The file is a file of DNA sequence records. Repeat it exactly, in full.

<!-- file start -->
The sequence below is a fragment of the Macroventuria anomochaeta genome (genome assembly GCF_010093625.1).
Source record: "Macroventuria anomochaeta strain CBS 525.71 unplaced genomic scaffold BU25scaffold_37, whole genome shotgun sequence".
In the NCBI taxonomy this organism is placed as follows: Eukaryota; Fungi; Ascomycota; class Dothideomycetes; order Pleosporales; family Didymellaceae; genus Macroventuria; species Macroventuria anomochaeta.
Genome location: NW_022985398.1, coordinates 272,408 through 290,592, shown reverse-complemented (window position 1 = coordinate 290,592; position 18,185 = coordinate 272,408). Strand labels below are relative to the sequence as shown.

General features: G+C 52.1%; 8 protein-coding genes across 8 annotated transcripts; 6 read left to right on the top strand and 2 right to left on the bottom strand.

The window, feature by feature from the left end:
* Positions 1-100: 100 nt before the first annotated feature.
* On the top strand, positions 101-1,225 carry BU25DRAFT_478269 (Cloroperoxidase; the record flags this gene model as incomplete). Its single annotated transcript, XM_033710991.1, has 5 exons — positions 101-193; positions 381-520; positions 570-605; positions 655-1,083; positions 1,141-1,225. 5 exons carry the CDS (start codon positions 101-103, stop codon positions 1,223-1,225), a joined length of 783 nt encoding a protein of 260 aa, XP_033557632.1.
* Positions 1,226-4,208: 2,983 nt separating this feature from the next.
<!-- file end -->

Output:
The sequence below is a fragment of the Macroventuria anomochaeta genome (genome assembly GCF_010093625.1).
Source record: "Macroventuria anomochaeta strain CBS 525.71 unplaced genomic scaffold BU25scaffold_37, whole genome shotgun sequence".
In the NCBI taxonomy this organism is placed as follows: Eukaryota; Fungi; Ascomycota; class Dothideomycetes; order Pleosporales; family Didymellaceae; genus Macroventuria; species Macroventuria anomochaeta.
Genome location: NW_022985398.1, coordinates 272,408 through 290,592, shown reverse-complemented (window position 1 = coordinate 290,592; position 18,185 = coordinate 272,408). Strand labels below are relative to the sequence as shown.

General features: G+C 52.1%; 8 protein-coding genes across 8 annotated transcripts; 6 read left to right on the top strand and 2 right to left on the bottom strand.

The window, feature by feature from the left end:
* Positions 1-100: 100 nt before the first annotated feature.
* On the top strand, positions 101-1,225 carry BU25DRAFT_478269 (Cloroperoxidase; the record flags this gene model as incomplete). Its single annotated transcript, XM_033710991.1, has 5 exons — positions 101-193; positions 381-520; positions 570-605; positions 655-1,083; positions 1,141-1,225. 5 exons carry the CDS (start codon positions 101-103, stop codon positions 1,223-1,225), a joined length of 783 nt encoding a protein of 260 aa, XP_033557632.1.
* Positions 1,226-4,208: 2,983 nt separating this feature from the next.